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Stockpot Broth

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Bringing Back The Healing Elixir Of Ancient Times

The return of the stockpot to every American kitchen could actually revolutionize our health as a people, and save us millions of dollars in health care.

To clarify up front: this post is not about advocating eating more meat, and certainly not factory farmed meat. But if you DO eat meat, this is way to eat much, much less while getting all the nutrients and more.

Americans are catching on to what pioneering nutritional researcher, and dentist Weston A Price reported in his landmark book "Nutrition and Physical Degeneration".

Published in 1939, culminating over forty years of travel and study around the world. Dr. Price, once referred to in a medical journal as “the Charles Darwin of nutrition” was a dentist, who, with his wife, traveled the world to study the health of traditional people—from the Lotschental in Switzerland, the Native Americans, the Polynesians, the Pygmies and the Aborigines.

It began when Dr. Price took note that degenerative disease that afflicted Western cultures in the '20s and '30s, from dental decay to Tuberculosis, were not present in non Western cultures.

He found that it was actually our increasingly modern ways of preparing and storing food, for greater convenience, that was stripping our diets of critical vitamins and minerals necessary for disease prevention.

As modernity progressed, and especially in today’s world, we stopped using all parts of the animal, which our forebears did. What is most essential for our health is not meat per se, but the vital nutrients—primarily vitamin A, D and K-- stored n animals fats, in bone, cartilage, and organ meats. The nutrients come from the grass that the animals have grazed on.

The parts we throw away today are the parts most rich in healing nutrients. Organ meats, for example, have 10 to 100 times more nutrition than the filets and boneless chicken breasts packaged for us in today’s supermarkets.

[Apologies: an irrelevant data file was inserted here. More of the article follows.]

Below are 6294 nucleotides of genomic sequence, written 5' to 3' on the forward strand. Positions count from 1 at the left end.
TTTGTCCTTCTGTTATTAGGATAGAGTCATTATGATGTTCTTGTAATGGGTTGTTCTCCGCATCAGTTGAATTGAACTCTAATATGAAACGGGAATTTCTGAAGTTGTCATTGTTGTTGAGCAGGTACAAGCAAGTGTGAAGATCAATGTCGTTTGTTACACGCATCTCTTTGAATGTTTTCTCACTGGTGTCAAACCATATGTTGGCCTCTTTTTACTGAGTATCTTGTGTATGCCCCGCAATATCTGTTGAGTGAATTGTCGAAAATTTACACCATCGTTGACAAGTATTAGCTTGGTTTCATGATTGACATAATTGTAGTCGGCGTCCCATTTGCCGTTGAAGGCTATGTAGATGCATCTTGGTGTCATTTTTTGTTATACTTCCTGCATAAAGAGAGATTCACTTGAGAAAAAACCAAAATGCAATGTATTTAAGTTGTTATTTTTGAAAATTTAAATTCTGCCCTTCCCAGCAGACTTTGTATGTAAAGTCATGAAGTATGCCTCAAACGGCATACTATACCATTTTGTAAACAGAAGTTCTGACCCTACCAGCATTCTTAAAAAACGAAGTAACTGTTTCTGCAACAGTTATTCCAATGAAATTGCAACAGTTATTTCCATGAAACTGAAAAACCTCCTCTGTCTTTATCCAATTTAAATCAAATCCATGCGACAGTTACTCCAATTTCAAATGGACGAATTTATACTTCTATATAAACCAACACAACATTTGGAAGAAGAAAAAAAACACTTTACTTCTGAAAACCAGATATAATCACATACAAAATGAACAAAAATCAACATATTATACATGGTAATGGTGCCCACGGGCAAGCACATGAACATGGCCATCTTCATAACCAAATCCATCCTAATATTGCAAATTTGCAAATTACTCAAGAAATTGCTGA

Dr. Price swore by a few nutritional staples in the diet—animal fats, fermented vegetables, butter, whole milk, liver, eggs, grains, salt, and last but not least, broths.

Broths cooked over a couple of days, made from whole chicken, beef bones, or fish actually repair the same parts of our own bodies as the animal parts we ingest. These broths—the more gelatinous the better-- not only cure the common cold, they also build strong bones, heal the digestive tract, cure arthritis, joint pain, strengthen the immune system, beautify the skin, and provide the body with every single mineral it needs for optimum health to protect against a variety of diseases—even TB, diabetes, ulcers, and cancer.

Broths made from whole animal parts—bones, feet, hooves, knuckles—extract a healing elixir containing calcium, magnesium, phosphorous, silicon, sulphur and trace minerals. As the Weston A Price foundation reports on its website: “”It contains the broken down material from cartilage and tendons—stuff like chondroitin sulphates and glucosamine, no sold as expensive supplements for arthritis and joint pain,” also citing an old South American proverb: “Good broth will resurrect the dead.”

--Celia Farber

Celia Farber is an investigative science reporter and cultural journalist who has written for several magazines including Harper’s, Esquire, Rolling Stone, SPIN and more. She is the author of “Serious Adverse Events: An Uncensored History of AIDS” (Melville House Press/ Random House). Known for bold exposes of the pharmaceutical industry and related media cover ups, Celia Farber shines a spotlight on the very subjects that have been taboo for too long: What is Cancer? Does HIV cause AIDS? Do Vaccinations Cause Brain Damage? And many more...

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